On December 14, 2020 a new solar eclipse took place in part of Patagonia Argentina and Chile. It was also seen in Peru, Uruguay, Paraguay, Bolivia and the adjacent oceans, but not in full.
What is an eclipse?
A solar eclipse is an astronomical phenomenon that occurs when the Moon interposes between the Earth and the Sun.
For this to happen, the Earth, the Sun and the Moon must be aligned or very close to being so that the Moon momentarily covers the Sun, preventing its rays from reaching the Earth.
This is visualized like this because the Sun is 400 times wider than the Moon, but it is also 400 times farther.
Types of eclipse
There are two types of eclipses: the solar and the lunar.
A lunar eclipse is an astronomical phenomenon that occurs when the Earth passes directly between the Moon and the Sun, causing the Earth’s shadow to project over the Moon. Lunar eclipses are more frequent than solar ones.
According to the Institute of Astrophysics of the Canary Islands (IAC), the minimum amount of annual eclipses is four: two solar eclipses, total or annular, and two lunar eclipses.
Where the solar eclipse of 2020 was seen?
On December 14, 2020, we were able to witness a new solar eclipse, whose darkest shadow strip, thousands of kilometers long by only about 100 wide, included only a few locations in Chile and Argentina.
This means that no matter how visible it was in several countries of the southern cone, the moment when the Sun was 100% blocked by the Moon, has been a privilege of a few Patagonian towns.
People who are outside the 100-kilometer strip only saw the partial eclipse and the further they were from that narrow strip, they have seen the Sun without any change.
Taking advantage of this interesting picture, if we cross the extended strip, we can see that the towns of Villarrica and Pucón were the great privileged ones in Chile.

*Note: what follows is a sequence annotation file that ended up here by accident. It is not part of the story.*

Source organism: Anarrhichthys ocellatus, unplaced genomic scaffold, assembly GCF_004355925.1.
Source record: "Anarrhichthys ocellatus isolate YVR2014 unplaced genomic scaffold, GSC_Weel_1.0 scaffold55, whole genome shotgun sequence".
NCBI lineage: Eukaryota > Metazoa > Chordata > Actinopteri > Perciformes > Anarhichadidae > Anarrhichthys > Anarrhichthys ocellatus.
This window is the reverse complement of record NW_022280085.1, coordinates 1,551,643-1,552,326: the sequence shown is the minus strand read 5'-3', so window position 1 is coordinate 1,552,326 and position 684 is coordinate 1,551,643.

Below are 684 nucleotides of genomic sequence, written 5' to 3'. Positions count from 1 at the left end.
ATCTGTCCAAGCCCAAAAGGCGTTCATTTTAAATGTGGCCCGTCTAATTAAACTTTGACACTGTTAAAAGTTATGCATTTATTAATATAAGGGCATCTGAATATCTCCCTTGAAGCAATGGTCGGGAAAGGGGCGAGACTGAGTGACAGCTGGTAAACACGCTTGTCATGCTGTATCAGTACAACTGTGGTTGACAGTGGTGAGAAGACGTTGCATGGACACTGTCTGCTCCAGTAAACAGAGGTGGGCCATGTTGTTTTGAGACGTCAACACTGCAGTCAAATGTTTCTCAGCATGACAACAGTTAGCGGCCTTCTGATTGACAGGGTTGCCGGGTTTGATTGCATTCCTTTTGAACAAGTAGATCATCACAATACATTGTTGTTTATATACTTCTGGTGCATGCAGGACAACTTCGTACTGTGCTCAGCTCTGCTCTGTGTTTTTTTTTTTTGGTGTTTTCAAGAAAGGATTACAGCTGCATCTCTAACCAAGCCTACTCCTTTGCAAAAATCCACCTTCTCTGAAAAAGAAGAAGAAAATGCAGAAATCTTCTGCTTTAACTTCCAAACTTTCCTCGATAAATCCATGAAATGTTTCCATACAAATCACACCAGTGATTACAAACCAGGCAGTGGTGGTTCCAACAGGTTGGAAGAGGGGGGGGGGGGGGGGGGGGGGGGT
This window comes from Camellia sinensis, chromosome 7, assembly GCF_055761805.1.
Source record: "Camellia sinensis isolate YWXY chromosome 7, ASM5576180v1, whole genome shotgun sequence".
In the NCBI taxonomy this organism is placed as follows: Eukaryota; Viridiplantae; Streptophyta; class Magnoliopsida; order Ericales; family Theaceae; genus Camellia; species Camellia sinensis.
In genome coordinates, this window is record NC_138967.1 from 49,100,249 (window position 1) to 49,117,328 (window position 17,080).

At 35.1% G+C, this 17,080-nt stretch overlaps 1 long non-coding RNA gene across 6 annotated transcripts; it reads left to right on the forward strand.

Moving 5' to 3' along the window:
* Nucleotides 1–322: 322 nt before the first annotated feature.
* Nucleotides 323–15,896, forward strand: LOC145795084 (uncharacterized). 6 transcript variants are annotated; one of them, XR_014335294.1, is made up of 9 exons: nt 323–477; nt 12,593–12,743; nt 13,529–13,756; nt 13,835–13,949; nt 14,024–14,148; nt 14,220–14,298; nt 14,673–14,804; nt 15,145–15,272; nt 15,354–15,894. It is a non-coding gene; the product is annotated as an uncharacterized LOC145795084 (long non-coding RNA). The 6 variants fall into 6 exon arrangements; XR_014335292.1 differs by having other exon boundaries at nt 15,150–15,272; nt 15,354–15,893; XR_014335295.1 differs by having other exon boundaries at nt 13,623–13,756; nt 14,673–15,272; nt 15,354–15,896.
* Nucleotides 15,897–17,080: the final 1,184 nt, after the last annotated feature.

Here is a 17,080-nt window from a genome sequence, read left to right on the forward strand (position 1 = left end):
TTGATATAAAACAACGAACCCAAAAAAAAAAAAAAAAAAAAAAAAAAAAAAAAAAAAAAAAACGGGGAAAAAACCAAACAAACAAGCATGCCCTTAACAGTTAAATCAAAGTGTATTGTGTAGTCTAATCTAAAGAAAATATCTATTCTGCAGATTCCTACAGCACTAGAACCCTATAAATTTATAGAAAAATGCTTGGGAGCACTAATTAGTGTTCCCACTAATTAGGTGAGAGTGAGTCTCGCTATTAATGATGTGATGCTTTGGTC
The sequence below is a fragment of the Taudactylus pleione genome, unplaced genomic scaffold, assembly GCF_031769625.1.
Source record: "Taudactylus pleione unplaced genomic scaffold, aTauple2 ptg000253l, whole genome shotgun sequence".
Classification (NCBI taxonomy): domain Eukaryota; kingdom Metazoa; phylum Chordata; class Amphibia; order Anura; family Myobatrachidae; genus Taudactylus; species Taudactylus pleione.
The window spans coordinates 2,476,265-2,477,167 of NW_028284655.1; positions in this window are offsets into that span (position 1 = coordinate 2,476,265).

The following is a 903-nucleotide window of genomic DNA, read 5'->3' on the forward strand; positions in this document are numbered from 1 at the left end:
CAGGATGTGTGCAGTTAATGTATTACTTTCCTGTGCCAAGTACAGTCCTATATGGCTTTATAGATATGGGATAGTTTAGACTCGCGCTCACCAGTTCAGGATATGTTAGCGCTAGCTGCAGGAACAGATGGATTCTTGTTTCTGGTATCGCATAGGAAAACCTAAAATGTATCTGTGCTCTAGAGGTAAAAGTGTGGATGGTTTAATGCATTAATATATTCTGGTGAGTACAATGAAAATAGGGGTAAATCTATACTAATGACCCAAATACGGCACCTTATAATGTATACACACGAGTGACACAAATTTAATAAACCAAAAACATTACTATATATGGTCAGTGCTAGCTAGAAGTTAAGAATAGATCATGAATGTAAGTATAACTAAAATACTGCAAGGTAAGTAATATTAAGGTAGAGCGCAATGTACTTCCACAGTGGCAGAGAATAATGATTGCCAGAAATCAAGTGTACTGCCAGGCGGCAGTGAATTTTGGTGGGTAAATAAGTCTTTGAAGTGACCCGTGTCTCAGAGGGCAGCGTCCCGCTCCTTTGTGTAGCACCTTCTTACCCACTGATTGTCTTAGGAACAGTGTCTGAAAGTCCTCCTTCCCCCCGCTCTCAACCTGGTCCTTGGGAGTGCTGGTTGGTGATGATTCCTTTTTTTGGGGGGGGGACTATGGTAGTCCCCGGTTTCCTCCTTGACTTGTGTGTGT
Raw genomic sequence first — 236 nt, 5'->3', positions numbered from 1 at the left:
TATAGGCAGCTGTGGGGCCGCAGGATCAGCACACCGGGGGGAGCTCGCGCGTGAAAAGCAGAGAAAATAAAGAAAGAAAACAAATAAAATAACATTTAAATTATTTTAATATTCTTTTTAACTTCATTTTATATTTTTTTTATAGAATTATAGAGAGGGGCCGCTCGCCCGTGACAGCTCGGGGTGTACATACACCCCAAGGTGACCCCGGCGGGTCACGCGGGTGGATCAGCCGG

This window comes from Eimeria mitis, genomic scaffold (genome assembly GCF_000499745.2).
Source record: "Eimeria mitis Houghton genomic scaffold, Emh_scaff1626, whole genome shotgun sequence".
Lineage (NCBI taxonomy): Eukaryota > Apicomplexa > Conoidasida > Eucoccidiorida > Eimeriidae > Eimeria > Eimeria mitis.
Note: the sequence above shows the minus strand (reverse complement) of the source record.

In Argentina, the possibility of witnessing the eclipse in its entirety was shared between some towns in the provinces of Río Negro and Neuquén.
From the west coast, over the Pacific Ocean to its passage along the east coast, over the Atlantic, the umbra points or total eclipse were between 13.01 and 13.19 having been the beach of Las Grutas, province of Río Negro, an ideal point for the final observation.
Piedra del Águila, in the province of Neuquén, is another town where the solar eclipse reached one of its maximum points.
Usually these phenomena occur at some point on Earth every 18 months. But the strange thing is that a total solar eclipse is visible from the same place on Earth. That is something that happens every more than 300 years.
On July 2, 2019, there was a total solar eclipse that was seen along the Pacific Ocean, in Chile and, at dusk, in Argentina and Uruguay.
In the words of NASA, “total solar eclipses are only possible on Earth due to a celestial coincidence“, something we have already explained above.
In addition to the total solar eclipse of July 2, 2019, which dawned in the South Pacific, touching land in southern Chile and ending at the southern end of the Rio de La Plata, Argentina and Chile witnessed this same natural phenomenon on the 26th. February 2017.
On that occasion, also the best places for observation, were located in the Argentine and Chilean Patagonia, as it happened on December 14, 2020.
Precautions to take into account with a solar eclipse
But it is necessary to take some precautions so that the enjoyment of an instant does not become a future suffering.
The Argentine Ophthalmology Council and the Ophthalmological Society of San Juan, on the occasion of the eclipse of 2019, left us some instructions to take care of the health of the eyes of children and adults.
- Never look at the sun with unprotected eyes.
- Do not do it with binoculars or telescopes, unless they have a sunscreen.
- Consult an expert astronomer.
- Wear specialized glasses to see the Sun during a solar eclipse.
- The only time when you can look at the Sun without a filter is during the total eclipse.
Even if the observation to the Sun is for a short period of time, if the correct protection is not available, it can permanently damage the retina. It can even cause what is known as solar retinopathy, which is a permanent damage to the retina, resulting from exposure by observing solar eclipses without adequate collection.
In this graphic prepared thanks to the contributions of many institutions responsible for this information, you can see more clearly the different stages through which the eclipse passes and the precautions to be taken.